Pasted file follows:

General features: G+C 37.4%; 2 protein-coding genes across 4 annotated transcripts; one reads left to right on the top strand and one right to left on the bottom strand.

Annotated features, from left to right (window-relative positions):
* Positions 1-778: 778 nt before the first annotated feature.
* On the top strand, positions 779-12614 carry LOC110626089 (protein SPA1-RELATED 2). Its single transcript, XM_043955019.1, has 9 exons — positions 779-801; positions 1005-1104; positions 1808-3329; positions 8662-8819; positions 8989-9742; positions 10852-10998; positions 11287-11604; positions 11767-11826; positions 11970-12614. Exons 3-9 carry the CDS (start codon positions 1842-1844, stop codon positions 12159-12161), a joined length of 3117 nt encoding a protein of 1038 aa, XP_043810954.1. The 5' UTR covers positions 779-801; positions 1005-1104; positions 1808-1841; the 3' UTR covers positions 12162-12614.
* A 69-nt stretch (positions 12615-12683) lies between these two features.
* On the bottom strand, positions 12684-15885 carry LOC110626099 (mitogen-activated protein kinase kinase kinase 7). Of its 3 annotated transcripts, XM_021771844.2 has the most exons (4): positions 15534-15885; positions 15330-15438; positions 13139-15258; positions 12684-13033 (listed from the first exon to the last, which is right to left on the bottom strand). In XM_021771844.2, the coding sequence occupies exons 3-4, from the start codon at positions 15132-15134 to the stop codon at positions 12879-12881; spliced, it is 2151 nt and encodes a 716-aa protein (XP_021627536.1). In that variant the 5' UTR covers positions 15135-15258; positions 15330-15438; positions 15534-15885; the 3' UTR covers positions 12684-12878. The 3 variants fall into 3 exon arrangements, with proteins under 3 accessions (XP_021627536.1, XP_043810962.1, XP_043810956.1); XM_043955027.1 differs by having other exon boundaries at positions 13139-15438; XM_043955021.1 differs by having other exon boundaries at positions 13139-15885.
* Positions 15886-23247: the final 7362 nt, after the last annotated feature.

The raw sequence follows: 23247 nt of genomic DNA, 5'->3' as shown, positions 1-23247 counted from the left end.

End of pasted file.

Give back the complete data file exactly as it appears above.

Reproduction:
General features: G+C 37.4%; 2 protein-coding genes across 4 annotated transcripts; one reads left to right on the top strand and one right to left on the bottom strand.

Annotated features, from left to right (window-relative positions):
* Positions 1-778: 778 nt before the first annotated feature.
* On the top strand, positions 779-12614 carry LOC110626089 (protein SPA1-RELATED 2). Its single transcript, XM_043955019.1, has 9 exons — positions 779-801; positions 1005-1104; positions 1808-3329; positions 8662-8819; positions 8989-9742; positions 10852-10998; positions 11287-11604; positions 11767-11826; positions 11970-12614. Exons 3-9 carry the CDS (start codon positions 1842-1844, stop codon positions 12159-12161), a joined length of 3117 nt encoding a protein of 1038 aa, XP_043810954.1. The 5' UTR covers positions 779-801; positions 1005-1104; positions 1808-1841; the 3' UTR covers positions 12162-12614.
* A 69-nt stretch (positions 12615-12683) lies between these two features.
* On the bottom strand, positions 12684-15885 carry LOC110626099 (mitogen-activated protein kinase kinase kinase 7). Of its 3 annotated transcripts, XM_021771844.2 has the most exons (4): positions 15534-15885; positions 15330-15438; positions 13139-15258; positions 12684-13033 (listed from the first exon to the last, which is right to left on the bottom strand). In XM_021771844.2, the coding sequence occupies exons 3-4, from the start codon at positions 15132-15134 to the stop codon at positions 12879-12881; spliced, it is 2151 nt and encodes a 716-aa protein (XP_021627536.1). In that variant the 5' UTR covers positions 15135-15258; positions 15330-15438; positions 15534-15885; the 3' UTR covers positions 12684-12878. The 3 variants fall into 3 exon arrangements, with proteins under 3 accessions (XP_021627536.1, XP_043810962.1, XP_043810956.1); XM_043955027.1 differs by having other exon boundaries at positions 13139-15438; XM_043955021.1 differs by having other exon boundaries at positions 13139-15885.
* Positions 15886-23247: the final 7362 nt, after the last annotated feature.

The raw sequence follows: 23247 nt of genomic DNA, 5'->3' as shown, positions 1-23247 counted from the left end.